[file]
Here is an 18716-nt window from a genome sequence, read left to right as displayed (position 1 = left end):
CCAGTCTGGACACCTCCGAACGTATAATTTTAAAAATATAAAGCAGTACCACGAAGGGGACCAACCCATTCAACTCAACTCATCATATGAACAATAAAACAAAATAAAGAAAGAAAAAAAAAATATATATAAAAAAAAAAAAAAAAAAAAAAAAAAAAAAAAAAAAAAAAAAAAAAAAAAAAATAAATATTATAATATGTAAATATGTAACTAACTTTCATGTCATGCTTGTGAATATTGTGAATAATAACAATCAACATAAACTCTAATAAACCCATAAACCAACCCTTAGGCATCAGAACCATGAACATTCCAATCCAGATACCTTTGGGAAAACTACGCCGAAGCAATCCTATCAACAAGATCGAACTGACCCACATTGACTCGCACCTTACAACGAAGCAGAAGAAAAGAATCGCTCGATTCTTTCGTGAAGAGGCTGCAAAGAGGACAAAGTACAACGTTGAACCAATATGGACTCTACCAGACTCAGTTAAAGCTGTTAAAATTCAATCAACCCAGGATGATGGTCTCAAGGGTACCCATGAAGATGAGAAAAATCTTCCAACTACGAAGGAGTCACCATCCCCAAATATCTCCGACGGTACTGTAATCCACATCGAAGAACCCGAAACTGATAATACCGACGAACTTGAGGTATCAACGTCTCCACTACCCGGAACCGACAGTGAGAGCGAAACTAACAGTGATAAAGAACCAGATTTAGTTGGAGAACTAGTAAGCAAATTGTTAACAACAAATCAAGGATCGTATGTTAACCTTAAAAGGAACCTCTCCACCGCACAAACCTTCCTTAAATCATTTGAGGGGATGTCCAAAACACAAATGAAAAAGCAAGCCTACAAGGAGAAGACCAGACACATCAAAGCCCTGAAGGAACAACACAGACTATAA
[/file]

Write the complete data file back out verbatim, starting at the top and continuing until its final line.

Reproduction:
Here is an 18716-nt window from a genome sequence, read left to right as displayed (position 1 = left end):
CCAGTCTGGACACCTCCGAACGTATAATTTTAAAAATATAAAGCAGTACCACGAAGGGGACCAACCCATTCAACTCAACTCATCATATGAACAATAAAACAAAATAAAGAAAGAAAAAAAAAATATATATAAAAAAAAAAAAAAAAAAAAAAAAAAAAAAAAAAAAAAAAAAAAAAAAAAAAATAAATATTATAATATGTAAATATGTAACTAACTTTCATGTCATGCTTGTGAATATTGTGAATAATAACAATCAACATAAACTCTAATAAACCCATAAACCAACCCTTAGGCATCAGAACCATGAACATTCCAATCCAGATACCTTTGGGAAAACTACGCCGAAGCAATCCTATCAACAAGATCGAACTGACCCACATTGACTCGCACCTTACAACGAAGCAGAAGAAAAGAATCGCTCGATTCTTTCGTGAAGAGGCTGCAAAGAGGACAAAGTACAACGTTGAACCAATATGGACTCTACCAGACTCAGTTAAAGCTGTTAAAATTCAATCAACCCAGGATGATGGTCTCAAGGGTACCCATGAAGATGAGAAAAATCTTCCAACTACGAAGGAGTCACCATCCCCAAATATCTCCGACGGTACTGTAATCCACATCGAAGAACCCGAAACTGATAATACCGACGAACTTGAGGTATCAACGTCTCCACTACCCGGAACCGACAGTGAGAGCGAAACTAACAGTGATAAAGAACCAGATTTAGTTGGAGAACTAGTAAGCAAATTGTTAACAACAAATCAAGGATCGTATGTTAACCTTAAAAGGAACCTCTCCACCGCACAAACCTTCCTTAAATCATTTGAGGGGATGTCCAAAACACAAATGAAAAAGCAAGCCTACAAGGAGAAGACCAGACACATCAAAGCCCTGAAGGAACAACACAGACTATAA